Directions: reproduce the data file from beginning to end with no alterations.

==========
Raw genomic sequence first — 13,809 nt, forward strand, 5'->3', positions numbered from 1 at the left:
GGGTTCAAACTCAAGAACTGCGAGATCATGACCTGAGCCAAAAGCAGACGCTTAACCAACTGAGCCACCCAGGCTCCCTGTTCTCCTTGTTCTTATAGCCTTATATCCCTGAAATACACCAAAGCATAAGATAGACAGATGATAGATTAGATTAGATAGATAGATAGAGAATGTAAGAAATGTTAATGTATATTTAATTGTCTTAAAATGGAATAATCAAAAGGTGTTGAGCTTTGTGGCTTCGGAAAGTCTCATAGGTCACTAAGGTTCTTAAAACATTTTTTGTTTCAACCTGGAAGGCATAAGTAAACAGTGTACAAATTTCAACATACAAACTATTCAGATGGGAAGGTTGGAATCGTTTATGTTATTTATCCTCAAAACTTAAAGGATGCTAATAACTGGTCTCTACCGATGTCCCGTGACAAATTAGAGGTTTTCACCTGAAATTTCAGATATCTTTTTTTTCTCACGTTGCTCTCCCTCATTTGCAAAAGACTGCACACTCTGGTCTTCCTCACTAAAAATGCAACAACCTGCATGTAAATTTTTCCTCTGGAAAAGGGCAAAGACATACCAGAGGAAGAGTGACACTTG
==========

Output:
Raw genomic sequence first — 13,809 nt, forward strand, 5'->3', positions numbered from 1 at the left:
GGGTTCAAACTCAAGAACTGCGAGATCATGACCTGAGCCAAAAGCAGACGCTTAACCAACTGAGCCACCCAGGCTCCCTGTTCTCCTTGTTCTTATAGCCTTATATCCCTGAAATACACCAAAGCATAAGATAGACAGATGATAGATTAGATTAGATAGATAGATAGAGAATGTAAGAAATGTTAATGTATATTTAATTGTCTTAAAATGGAATAATCAAAAGGTGTTGAGCTTTGTGGCTTCGGAAAGTCTCATAGGTCACTAAGGTTCTTAAAACATTTTTTGTTTCAACCTGGAAGGCATAAGTAAACAGTGTACAAATTTCAACATACAAACTATTCAGATGGGAAGGTTGGAATCGTTTATGTTATTTATCCTCAAAACTTAAAGGATGCTAATAACTGGTCTCTACCGATGTCCCGTGACAAATTAGAGGTTTTCACCTGAAATTTCAGATATCTTTTTTTTCTCACGTTGCTCTCCCTCATTTGCAAAAGACTGCACACTCTGGTCTTCCTCACTAAAAATGCAACAACCTGCATGTAAATTTTTCCTCTGGAAAAGGGCAAAGACATACCAGAGGAAGAGTGACACTTG